The rise of Asian Americans 

Asians now fastest-growing racial group in the US

Asians have surpassed Hispanics as the largest stream of new immigrants to the United States, hushing the population of Asian descent to a record 18.2 million and helping to make Asians the fastest- growing racial group in the country, according to a study released yesterday by the Pew Research Center.  

They are more content than the general public with their lives, finances and the direction of the country, and they place more value on marriage, parenthood, hard work and career success, according to the survey.   >> MORE

FACT:  Vancouver has the largest Chinese population in the Western world

Asian-Americans account for 5 percent of the population in the United States, they account for greater numbers at prestigious institutions like Harvard (18 percent), Stanford (24 percent) and the University of California, Berkeley (46 percent). At Princeton, they accounted for 13 percent of the undergraduate student body last year, and make up 14 percent of the current freshman class. - INTERNTATIONAL HERALD TRIBUNE     23 January 2007

Diaspora forms 'bamboo' supply chain
A far-flung network of family and friends helps move goods throughout the world

The key links in the supply chain are the enduring familial and business relationships between merchants in southeast China and the country's diaspora.

"Who can hold a candle to the influence of the Chinese diaspora?" a British investment banker says of the estimated 34 million Chinese who live outside China, Hong Kong, Macau or Taiwan.

Even those who have lived outside the motherland for generations are seen by Beijing as powerful vanguards in its domestic modernization march and its emergence as a global economic colossus.

"The Chinese government sees the overseas Chinese as a very important force," said recent Chinese emigré Zong Li, associate professor of sociology at the University of Saskatchewan, who is himself busy developing academic connections between Canadian and Chinese universities.

"Their strategy is that even if you physically move out of China, you can still make a contribution to China through business and investments, and culture."

Beijing's policy reversal in the past two decades to allow Chinese to emigrate throughout the world, he said, was a deliberate move to invigorate an unbreakable "bamboo" cultural and business network to help modernize China.

In Canada, there are almost one million people of Chinese descent, and Chinese immigrants are arriving at the rate of up to 40,000 a year, making them the single largest source of immigration.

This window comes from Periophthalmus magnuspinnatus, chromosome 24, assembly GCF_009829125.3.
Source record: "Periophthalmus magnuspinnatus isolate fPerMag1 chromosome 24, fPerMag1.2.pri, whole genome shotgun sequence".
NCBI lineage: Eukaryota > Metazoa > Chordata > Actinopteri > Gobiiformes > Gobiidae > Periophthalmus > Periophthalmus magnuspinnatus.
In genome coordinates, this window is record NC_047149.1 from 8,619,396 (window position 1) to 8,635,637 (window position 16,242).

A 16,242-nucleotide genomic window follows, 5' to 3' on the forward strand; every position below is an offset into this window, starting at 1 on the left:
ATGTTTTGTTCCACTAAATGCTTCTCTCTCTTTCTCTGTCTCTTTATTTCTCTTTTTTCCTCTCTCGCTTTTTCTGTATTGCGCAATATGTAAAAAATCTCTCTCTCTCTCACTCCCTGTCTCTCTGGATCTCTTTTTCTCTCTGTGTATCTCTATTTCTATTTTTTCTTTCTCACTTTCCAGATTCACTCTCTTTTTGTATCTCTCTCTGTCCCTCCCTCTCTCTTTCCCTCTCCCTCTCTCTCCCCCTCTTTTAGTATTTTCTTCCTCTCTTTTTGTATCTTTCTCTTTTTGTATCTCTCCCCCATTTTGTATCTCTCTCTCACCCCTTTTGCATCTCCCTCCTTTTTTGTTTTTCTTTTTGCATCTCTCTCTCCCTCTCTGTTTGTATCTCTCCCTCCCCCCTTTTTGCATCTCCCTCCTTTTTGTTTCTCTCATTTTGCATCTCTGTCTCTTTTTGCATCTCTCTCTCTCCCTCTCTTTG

The community's numbers include the descendants of railway-building workers and the scions of billionaire tycoon Li Kai Shing, who has close ties to Beijing's power brokers.

More than half of the overseas Chinese live in Southeast Asia, where they have been moving for centuries. But they are now found on every continent and many -- even in small numbers and out-of-the-way places -- are fervently focused on doing business with their ancestral homeland.

Peru is home to one of the largest Latino Chinese communities. Chinese slave labourers working on sugar plantations were the first arrivals in the mid-19th century, and the fledgling Peruvian-Chinese community grew in the following century in successive small waves.

Like elsewhere, many of these immigrants established restaurants known as chifas in what is commonly referred to as Barrio Chino de Lima, one of the Western Hemisphere's earliest Chinatowns. But, as China sought to beef up its relations with Latin America, local Chinese business and cultural groups also became bridges for trade.

Today, China has become Peru's third-largest export market. Fishmeal and metals are the big products. China's Shougang Group owns Peru's major iron-ore mine.

Back in Indonesia, home to about seven million residents of Chinese descent, trade with China grew by close to 30 per cent in 2003 to the equivalent of $12.7-billion.

The burgeoning trade has developed despite well-entrenched discrimination against the ethnic-Chinese minority, dating back to the Dutch colonial period.

In recent years, the repeal of laws that banned the use of Chinese characters and publications, and outlawed public celebration of Chinese New Year, sparked a renewed interest in the old country.

By some estimates, business conglomerates owned by ethnic Chinese -- like the Salim Group, Sinar Mas, Lippo and Barito Pacific -- control upward of 70 per cent of the Indonesian economy. China is now Indonesia's fourth largest source of imported goods, primarily machinery, electronics and motorcycles.

China is also pouring money into infrastructure projects in Indonesia, the so-called "relationship investing" that was once a cornerstone of U.S. economic policy in developing countries. Agreements for soft loans totalling $400-million were signed in 2002. The money is being used to build bridges, power plants and railway lines.

While denying that trade policy favours Indonesia's ethnic-Chinese community, a Chinese diplomat in Jakarta conceded the relationship is partly driven by shared language and values.

"This is a sensitive issue between Indonesia and China because of our recent history," said deputy commercial secretary Li Haisheng. "The Chinese government's position has been made clear to Chinese-Indonesian businessmen, that if a person is Indonesian, they are not Chinese.